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Oncology. 2007;72 Suppl 1:30-44. Epub 2007 Dec 13.

From molecular biology to targeted therapies for hepatocellular carcinoma: the future is now.

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Department of Medicine, Centre for Cancer Research, the University of Hong Kong, Hong Kong, SAR, China.


Hepatocellular carcinoma (HCC) is characterized as a highly chemoresistant cancer with no effective systemic therapy. Despite surgical or locoregional therapies, prognosis remains poor because of high tumor recurrence or tumor progression, and currently there are no well-established effective adjuvant therapies. The molecular biology of carcinogenesis and tumor progression of HCC has been increasingly understood with intense research in recent years. Several important intracellular signaling pathways such as the Ras/Raf/Mek/Erk pathway and PI3k/Akt/mTOR pathway have been recognized, and the role of several growth factors and angiogenic factors such as EGF and VEGF has been confirmed. Effective agents targeting these molecular abnormalities have been developed and widely tested in preclinical studies of HCC cell lines or xenograft models. Several agents have entered clinical trials in HCC patients, and recent data indicated that a multikinase inhibitor targeting Ras kinase and VEGFR-2, sorafenib, is effective in prolonging survival of patients with advanced HCC. The management of advanced HCC is entering the era of molecular targeting therapy, which is of particular significance for HCC in view of the lack of existing effective systemic therapy for this cancer.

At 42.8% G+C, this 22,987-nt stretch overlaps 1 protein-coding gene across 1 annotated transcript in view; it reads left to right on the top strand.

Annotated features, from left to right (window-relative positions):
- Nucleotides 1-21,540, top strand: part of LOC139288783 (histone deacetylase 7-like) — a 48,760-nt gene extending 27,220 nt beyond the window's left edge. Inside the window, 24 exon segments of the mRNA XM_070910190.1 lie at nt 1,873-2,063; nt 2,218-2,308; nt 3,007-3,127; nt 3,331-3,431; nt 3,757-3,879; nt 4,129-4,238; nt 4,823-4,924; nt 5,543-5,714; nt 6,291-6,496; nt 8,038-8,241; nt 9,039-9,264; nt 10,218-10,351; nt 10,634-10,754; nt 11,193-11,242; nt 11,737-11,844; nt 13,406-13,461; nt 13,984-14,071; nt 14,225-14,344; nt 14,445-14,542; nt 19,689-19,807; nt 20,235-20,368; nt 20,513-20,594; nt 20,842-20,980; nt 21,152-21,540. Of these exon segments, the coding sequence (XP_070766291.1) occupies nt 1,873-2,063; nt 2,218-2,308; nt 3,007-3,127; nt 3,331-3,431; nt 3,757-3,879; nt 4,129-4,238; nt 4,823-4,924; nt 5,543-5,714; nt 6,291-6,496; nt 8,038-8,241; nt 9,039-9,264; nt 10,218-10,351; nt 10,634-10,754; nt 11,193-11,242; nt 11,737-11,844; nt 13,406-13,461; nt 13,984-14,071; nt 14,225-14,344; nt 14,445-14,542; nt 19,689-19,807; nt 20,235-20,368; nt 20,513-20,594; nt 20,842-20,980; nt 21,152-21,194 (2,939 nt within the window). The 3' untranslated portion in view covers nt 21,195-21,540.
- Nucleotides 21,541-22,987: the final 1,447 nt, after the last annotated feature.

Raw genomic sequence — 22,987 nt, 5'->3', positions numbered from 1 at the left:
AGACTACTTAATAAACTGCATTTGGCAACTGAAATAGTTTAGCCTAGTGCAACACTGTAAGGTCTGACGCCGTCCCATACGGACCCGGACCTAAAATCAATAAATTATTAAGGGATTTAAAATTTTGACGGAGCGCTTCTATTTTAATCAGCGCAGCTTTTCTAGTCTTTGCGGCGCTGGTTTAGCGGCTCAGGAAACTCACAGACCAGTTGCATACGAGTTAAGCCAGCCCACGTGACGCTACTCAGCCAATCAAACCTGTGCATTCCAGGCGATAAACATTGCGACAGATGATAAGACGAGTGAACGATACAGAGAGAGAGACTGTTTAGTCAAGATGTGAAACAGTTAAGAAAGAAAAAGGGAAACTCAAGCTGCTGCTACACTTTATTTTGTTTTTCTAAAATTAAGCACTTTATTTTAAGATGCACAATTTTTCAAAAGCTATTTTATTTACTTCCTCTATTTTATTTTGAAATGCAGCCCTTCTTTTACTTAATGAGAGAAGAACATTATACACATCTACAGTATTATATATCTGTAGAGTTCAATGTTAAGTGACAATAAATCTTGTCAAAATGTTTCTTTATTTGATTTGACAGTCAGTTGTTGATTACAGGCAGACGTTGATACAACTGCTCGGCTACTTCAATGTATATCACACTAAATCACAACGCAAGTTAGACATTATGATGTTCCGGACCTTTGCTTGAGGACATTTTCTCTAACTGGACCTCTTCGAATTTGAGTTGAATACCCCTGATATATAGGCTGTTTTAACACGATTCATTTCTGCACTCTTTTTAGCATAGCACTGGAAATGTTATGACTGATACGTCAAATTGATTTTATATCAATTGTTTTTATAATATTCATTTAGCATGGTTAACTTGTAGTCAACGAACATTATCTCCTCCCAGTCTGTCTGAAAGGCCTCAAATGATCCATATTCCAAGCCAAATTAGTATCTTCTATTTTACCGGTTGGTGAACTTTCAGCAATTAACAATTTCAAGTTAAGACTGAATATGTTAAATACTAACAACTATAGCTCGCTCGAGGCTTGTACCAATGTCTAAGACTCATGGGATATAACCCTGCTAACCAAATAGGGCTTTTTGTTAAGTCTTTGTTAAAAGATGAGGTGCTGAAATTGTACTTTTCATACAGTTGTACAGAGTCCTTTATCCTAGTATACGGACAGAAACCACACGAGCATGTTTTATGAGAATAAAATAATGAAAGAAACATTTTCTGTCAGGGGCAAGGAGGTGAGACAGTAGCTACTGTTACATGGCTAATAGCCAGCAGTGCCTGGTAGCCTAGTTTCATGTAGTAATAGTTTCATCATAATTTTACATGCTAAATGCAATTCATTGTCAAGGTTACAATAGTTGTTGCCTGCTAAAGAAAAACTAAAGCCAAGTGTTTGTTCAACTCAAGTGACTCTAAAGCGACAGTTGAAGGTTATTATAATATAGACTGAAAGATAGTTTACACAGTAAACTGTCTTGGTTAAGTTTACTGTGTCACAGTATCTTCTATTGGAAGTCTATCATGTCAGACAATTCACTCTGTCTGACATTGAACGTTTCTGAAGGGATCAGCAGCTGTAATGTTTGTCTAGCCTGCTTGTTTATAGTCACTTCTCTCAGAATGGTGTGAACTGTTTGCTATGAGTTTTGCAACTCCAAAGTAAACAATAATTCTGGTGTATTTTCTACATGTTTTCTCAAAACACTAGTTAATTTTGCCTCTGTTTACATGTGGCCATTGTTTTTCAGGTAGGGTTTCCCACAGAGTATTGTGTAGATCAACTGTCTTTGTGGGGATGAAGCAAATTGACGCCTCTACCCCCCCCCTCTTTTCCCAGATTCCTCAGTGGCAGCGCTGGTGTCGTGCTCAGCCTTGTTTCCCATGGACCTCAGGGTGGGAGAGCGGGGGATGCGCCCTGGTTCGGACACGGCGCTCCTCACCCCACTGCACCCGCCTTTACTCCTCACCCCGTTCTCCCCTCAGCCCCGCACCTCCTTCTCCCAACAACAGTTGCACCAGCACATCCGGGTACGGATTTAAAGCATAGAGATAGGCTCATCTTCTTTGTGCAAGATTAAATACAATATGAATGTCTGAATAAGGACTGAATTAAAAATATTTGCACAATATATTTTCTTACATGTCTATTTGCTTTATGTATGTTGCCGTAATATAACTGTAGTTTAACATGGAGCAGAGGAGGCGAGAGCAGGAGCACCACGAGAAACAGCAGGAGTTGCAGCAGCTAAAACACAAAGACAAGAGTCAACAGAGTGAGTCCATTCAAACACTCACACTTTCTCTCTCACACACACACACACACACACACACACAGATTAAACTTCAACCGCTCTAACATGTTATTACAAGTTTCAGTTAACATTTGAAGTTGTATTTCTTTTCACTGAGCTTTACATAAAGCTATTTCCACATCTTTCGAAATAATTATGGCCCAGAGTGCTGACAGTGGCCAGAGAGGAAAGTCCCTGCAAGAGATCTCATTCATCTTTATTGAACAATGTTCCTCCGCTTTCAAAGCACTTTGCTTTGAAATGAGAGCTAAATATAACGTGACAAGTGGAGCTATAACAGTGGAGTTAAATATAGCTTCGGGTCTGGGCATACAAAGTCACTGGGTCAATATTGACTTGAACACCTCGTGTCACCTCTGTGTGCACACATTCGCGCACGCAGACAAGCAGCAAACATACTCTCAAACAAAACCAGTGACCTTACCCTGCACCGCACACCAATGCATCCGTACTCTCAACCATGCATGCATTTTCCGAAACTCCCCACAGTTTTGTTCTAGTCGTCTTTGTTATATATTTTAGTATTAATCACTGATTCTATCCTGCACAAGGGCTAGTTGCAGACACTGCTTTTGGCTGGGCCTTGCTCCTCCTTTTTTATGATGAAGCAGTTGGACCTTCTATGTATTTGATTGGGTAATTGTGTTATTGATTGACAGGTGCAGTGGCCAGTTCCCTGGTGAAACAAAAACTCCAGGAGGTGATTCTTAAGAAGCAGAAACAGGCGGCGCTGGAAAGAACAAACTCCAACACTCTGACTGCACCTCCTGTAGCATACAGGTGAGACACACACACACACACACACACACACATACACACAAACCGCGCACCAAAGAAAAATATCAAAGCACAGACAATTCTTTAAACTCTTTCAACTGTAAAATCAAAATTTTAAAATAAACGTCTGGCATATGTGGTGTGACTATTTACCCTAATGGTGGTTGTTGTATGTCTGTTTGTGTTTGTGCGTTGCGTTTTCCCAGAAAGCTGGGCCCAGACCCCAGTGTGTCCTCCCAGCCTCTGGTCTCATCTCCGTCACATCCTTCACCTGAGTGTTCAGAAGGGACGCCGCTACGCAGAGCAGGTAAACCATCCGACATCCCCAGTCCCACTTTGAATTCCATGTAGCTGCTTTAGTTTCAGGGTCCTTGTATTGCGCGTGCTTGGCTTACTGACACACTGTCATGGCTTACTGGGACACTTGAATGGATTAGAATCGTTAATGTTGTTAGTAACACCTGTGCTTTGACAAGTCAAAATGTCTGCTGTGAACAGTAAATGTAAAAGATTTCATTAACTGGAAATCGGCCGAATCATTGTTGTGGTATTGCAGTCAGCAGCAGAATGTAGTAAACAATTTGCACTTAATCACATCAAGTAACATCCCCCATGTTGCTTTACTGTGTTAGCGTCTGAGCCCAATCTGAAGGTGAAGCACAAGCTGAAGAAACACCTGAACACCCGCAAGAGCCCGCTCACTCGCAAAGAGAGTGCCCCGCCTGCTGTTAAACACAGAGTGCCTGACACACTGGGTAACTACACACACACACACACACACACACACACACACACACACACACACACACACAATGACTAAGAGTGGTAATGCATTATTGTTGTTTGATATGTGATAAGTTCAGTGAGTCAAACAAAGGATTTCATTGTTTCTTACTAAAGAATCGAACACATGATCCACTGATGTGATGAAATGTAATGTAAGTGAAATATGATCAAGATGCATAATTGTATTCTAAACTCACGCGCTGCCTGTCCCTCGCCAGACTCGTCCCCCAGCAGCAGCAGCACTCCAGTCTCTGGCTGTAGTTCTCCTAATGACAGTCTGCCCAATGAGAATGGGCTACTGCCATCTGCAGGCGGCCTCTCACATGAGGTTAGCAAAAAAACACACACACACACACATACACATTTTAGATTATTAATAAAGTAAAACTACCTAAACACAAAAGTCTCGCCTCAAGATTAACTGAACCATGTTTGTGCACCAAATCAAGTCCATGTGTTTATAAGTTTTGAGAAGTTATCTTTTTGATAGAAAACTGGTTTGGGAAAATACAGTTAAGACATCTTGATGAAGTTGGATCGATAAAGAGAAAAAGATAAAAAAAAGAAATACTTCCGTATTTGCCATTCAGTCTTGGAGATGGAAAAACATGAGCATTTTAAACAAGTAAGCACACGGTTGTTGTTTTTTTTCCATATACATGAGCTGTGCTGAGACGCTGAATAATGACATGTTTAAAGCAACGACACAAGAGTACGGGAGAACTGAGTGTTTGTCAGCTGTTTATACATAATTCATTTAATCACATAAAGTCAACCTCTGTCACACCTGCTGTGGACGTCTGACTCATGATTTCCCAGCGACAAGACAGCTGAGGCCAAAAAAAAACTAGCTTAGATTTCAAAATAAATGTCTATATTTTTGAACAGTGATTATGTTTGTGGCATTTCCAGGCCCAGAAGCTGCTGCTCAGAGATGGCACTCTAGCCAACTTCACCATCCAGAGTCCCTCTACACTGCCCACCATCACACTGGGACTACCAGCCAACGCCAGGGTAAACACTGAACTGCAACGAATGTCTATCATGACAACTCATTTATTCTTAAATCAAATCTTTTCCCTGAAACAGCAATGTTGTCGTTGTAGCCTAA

[Indexed for MEDLINE]

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